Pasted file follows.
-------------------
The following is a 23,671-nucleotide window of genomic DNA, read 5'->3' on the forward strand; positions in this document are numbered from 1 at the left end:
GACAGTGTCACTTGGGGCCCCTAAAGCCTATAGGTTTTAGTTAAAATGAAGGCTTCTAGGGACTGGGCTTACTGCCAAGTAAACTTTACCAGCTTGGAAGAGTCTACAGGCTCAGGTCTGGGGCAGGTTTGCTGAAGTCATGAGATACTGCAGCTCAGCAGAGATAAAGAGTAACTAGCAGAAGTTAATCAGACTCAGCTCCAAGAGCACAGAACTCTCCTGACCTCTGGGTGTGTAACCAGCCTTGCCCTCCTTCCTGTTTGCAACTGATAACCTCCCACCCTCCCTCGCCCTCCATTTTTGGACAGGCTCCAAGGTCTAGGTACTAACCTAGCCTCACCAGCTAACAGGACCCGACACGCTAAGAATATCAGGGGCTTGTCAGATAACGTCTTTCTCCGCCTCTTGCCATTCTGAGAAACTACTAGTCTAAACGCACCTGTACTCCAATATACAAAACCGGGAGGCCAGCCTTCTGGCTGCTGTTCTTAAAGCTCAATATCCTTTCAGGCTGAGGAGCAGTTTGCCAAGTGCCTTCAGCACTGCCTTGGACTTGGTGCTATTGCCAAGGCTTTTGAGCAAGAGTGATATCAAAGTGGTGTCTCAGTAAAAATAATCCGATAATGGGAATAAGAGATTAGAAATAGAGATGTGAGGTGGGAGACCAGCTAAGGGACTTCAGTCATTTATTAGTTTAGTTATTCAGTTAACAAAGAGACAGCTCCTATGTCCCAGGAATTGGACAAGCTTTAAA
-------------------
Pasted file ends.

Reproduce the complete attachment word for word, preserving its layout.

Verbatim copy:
The following is a 23,671-nucleotide window of genomic DNA, read 5'->3' on the forward strand; positions in this document are numbered from 1 at the left end:
GACAGTGTCACTTGGGGCCCCTAAAGCCTATAGGTTTTAGTTAAAATGAAGGCTTCTAGGGACTGGGCTTACTGCCAAGTAAACTTTACCAGCTTGGAAGAGTCTACAGGCTCAGGTCTGGGGCAGGTTTGCTGAAGTCATGAGATACTGCAGCTCAGCAGAGATAAAGAGTAACTAGCAGAAGTTAATCAGACTCAGCTCCAAGAGCACAGAACTCTCCTGACCTCTGGGTGTGTAACCAGCCTTGCCCTCCTTCCTGTTTGCAACTGATAACCTCCCACCCTCCCTCGCCCTCCATTTTTGGACAGGCTCCAAGGTCTAGGTACTAACCTAGCCTCACCAGCTAACAGGACCCGACACGCTAAGAATATCAGGGGCTTGTCAGATAACGTCTTTCTCCGCCTCTTGCCATTCTGAGAAACTACTAGTCTAAACGCACCTGTACTCCAATATACAAAACCGGGAGGCCAGCCTTCTGGCTGCTGTTCTTAAAGCTCAATATCCTTTCAGGCTGAGGAGCAGTTTGCCAAGTGCCTTCAGCACTGCCTTGGACTTGGTGCTATTGCCAAGGCTTTTGAGCAAGAGTGATATCAAAGTGGTGTCTCAGTAAAAATAATCCGATAATGGGAATAAGAGATTAGAAATAGAGATGTGAGGTGGGAGACCAGCTAAGGGACTTCAGTCATTTATTAGTTTAGTTATTCAGTTAACAAAGAGACAGCTCCTATGTCCCAGGAATTGGACAAGCTTTAAA